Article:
You are on page 1of 3

CHANGE OF MATTER

Matter exists in three different states, they are:

1. Solid
The solid state of matter is when the material has a definite volume or size and
distinct shape at a given temperature. At room temperature, a piece of iron at has a shape
and size that does not change. Ice is another solid, but its temperature must be below 0o C
(32o F). Most solid materials expand with increasing temperatures, but they retain their
shape.

2. Liquid
A liquid has a definite volume, but it takes the shape of its container with the help of
gravity. For example, Poured water into a cup or container, it will take the shape of that
container. If you put water in a balloon, the water will take the shape of the balloon, no
matter how you change the shape of the balloon.

3. Gas
The volume of a quantity of gas is dependent on its temperature and the surrounding
pressure. If affected by gravity, it will take the shape of its container, but much of it will
also spread out into the surrounding area.

When a substance changes from one state, or phase, of matter to another, we say that
it has undergone a change of phase. These changes of phase always occur with a change of
heat. Heat, which is energy, either comes into the material during a change of phase or heat
comes out of the material during this change. However, although the heat content of the
material changes, the temperature does not.
The table below summarizes the six changes of states that matter can undergo and
tells us if heat is added or removed for the change to take place.

Change From To Examples

Moth crystals disappear when


Sublimation solid gas or vapour
left in a closet for several days

Frost forms on a car's


Sublimation gas or vapour solid
windshield

Evaporation or Rain dries up when the sun


liquid gas
vapourization comes out

Melting solid liquid


An ice cube turns into water
when left out of the freezer

Freezing or Solidification liquid solid

A bottle of water will turn into


ice if left in the freezer

Drops of water form on the


Condensation gas or vapour liquid mirror when taking a hot
shower

Physical Changes:

A physical change takes place without any changes in molecular composition. The
same element or compound is present before and after the change. The same molecule is
present through out the changes. Physical changes are related to physical properties since
some measurements require that changes be made.

Atoms in a liquid have more energy than the atoms in a solid. The easiest energy
available around is probably heat. Every substance has a certain temperature at which it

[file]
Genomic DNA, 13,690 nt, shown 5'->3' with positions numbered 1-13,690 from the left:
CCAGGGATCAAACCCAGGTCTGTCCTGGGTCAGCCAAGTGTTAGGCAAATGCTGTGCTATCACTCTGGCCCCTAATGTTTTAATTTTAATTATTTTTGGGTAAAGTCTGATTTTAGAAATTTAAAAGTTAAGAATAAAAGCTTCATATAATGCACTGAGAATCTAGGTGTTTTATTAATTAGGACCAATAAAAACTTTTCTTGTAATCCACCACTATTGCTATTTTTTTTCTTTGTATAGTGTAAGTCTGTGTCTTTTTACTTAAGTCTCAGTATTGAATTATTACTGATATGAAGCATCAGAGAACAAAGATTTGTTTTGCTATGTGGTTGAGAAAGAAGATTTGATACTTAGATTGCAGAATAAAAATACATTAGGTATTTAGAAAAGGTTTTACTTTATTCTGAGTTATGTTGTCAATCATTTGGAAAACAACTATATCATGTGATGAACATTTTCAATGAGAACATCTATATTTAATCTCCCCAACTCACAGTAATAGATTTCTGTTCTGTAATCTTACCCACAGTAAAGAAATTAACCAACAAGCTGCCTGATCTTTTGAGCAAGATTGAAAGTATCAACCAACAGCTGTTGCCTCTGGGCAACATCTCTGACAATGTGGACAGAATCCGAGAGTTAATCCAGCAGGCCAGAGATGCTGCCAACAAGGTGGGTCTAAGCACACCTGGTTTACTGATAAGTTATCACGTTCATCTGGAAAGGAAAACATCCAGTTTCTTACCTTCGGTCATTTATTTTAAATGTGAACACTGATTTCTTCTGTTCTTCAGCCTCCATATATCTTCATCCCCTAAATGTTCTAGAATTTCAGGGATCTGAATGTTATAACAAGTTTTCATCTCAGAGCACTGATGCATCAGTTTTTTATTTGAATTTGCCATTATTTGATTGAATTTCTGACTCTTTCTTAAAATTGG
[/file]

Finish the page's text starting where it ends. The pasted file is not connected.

melts. It is called as its melting point. When a solid reaches the temperature of its melting
point, it changes to a liquid. For water the temperature has to be a little over zero degrees
Celsius. For salt, or sugar, the melting point would be higher than water.

Boiling Point: As the liquid matter is heated further it eventually boils or vaporizes
into a gas at the boiling point. Liquid water boils and changes into a gas, usually called
steam or water vapor at 100o C.

Freezing point, temperature at which a liquid becomes a solid. As with the melting
point, increased pressure usually raises the freezing point.
Cause of Changes:

• Energy. Energy is either lost or gained during a change of state.


• When energy is applied to a solid, the tightly packed particles of matter begin to
move around, flowing over each other. The result is the movement of liquid. The
shape becomes indefinite. The volume, however, does not change, because the
particles are still part of one another.
• When energy is applied to a liquid, the particles that make up a liquid, begin to
move about so rapidly, that they can no longer hold themselves together. The result
is the movement of a gas. The shape is indefinite, and the volume becomes
indefinite.
• The reverse happens to gas when energy is taken away. Water vapor, for example
begins to liquify as it cools. Remember the cool mornings when fog is dense and
close to the ground? What happens? Dewdrops form. The water vapors in the air
cool to form liquid drops on grass.
• When energy is taken away from liquid, the particles in the liquid slow down to low
movement. The resulting solid, has definite shape and definite volume.